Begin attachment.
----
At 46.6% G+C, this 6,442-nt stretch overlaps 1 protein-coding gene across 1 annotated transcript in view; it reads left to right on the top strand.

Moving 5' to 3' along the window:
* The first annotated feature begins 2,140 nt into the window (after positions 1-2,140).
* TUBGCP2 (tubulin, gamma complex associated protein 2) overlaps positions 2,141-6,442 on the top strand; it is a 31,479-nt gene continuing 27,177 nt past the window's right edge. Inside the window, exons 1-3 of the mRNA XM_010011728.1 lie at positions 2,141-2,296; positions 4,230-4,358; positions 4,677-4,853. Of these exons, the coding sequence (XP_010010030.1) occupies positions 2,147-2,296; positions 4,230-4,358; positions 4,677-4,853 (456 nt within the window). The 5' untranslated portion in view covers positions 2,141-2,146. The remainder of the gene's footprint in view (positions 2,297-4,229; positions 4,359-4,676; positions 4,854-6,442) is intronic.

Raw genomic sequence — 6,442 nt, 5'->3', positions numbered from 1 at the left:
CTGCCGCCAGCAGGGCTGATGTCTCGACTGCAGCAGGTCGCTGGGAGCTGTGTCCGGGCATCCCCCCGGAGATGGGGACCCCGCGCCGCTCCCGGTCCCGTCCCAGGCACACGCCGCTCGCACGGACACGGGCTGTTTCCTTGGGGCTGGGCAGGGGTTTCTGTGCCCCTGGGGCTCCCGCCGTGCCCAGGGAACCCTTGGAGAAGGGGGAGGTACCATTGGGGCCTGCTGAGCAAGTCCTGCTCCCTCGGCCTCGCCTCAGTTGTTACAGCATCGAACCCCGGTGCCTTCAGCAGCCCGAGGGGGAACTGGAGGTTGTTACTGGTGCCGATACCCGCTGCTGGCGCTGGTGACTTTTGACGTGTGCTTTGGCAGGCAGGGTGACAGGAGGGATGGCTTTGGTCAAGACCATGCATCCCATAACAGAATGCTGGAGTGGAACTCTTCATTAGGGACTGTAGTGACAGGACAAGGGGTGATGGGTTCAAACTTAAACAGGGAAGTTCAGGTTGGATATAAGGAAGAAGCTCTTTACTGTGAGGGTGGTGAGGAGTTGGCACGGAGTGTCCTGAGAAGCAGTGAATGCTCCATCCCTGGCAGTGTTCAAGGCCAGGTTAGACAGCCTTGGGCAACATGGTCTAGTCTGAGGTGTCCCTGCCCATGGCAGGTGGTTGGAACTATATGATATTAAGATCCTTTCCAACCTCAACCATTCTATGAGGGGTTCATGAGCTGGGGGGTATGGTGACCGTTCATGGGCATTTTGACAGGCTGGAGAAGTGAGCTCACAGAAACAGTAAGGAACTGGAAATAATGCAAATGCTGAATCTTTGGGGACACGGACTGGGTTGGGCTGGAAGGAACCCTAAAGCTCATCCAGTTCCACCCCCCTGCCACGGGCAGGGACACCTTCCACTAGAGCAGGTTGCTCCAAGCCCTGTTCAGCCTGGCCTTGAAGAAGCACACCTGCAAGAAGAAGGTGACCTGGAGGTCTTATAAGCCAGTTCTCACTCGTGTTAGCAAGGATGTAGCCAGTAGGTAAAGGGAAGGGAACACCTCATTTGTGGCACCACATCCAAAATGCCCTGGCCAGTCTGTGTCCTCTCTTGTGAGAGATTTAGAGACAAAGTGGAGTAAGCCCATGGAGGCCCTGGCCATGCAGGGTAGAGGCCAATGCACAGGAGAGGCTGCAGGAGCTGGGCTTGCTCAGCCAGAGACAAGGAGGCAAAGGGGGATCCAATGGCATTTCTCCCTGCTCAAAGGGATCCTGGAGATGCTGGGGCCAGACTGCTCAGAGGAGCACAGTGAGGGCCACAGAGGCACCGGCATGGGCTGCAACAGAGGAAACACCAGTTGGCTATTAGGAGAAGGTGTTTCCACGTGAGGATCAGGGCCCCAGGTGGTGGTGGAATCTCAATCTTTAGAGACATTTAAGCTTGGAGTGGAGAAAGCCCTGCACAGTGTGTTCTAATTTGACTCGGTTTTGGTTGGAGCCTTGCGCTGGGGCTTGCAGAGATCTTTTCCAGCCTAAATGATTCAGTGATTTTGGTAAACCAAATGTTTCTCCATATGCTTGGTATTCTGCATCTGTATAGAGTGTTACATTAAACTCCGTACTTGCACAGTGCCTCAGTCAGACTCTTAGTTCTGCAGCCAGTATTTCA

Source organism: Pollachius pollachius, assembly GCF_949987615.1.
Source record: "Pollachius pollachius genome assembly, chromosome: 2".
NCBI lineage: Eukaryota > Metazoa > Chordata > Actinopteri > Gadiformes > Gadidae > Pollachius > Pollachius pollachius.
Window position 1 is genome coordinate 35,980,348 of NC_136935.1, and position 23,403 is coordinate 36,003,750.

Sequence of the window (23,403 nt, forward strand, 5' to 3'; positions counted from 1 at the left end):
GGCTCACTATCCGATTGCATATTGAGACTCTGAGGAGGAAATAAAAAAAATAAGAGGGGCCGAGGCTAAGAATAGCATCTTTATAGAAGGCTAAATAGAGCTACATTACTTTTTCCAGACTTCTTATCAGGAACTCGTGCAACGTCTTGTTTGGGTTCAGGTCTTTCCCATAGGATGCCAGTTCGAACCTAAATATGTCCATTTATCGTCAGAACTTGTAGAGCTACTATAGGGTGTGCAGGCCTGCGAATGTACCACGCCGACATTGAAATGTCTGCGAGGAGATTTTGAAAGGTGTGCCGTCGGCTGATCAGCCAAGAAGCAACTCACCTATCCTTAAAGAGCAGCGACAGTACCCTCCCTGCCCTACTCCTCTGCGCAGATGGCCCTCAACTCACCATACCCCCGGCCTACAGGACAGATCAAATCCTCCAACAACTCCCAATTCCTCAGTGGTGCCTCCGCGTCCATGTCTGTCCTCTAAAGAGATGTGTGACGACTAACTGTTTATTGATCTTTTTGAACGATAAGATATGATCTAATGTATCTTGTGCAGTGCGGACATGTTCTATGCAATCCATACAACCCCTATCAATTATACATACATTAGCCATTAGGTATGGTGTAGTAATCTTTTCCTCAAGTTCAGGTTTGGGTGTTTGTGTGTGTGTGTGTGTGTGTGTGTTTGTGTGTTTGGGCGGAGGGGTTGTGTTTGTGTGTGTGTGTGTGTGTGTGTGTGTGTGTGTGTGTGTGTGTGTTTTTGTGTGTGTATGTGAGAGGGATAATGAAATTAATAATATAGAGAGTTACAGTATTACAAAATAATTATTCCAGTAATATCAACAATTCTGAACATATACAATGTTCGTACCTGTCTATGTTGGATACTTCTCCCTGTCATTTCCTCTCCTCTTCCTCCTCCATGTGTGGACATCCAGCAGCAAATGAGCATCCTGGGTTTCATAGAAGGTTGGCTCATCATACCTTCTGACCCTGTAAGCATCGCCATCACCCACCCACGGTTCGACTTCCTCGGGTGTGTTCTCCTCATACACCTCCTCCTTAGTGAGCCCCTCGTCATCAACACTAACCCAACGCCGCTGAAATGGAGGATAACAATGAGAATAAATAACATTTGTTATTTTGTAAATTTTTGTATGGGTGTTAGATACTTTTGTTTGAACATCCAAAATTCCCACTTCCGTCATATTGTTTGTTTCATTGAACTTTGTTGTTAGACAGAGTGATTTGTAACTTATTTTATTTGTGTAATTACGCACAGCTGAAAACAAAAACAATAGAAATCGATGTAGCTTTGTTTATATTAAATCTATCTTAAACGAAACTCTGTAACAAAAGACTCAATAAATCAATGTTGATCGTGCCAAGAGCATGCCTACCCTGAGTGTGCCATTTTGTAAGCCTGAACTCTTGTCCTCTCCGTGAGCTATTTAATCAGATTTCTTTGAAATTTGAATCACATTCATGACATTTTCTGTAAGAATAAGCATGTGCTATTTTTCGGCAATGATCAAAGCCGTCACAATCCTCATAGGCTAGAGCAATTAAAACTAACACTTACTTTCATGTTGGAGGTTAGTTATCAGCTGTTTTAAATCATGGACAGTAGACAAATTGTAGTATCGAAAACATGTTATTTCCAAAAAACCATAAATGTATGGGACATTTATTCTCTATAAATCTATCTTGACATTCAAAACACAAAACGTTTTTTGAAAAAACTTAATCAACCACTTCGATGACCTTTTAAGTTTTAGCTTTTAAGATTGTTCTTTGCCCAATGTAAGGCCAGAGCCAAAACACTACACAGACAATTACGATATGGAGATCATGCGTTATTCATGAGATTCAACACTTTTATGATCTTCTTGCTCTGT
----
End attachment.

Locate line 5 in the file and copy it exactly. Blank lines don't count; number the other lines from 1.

Raw genomic sequence — 6,442 nt, 5'->3', positions numbered from 1 at the left: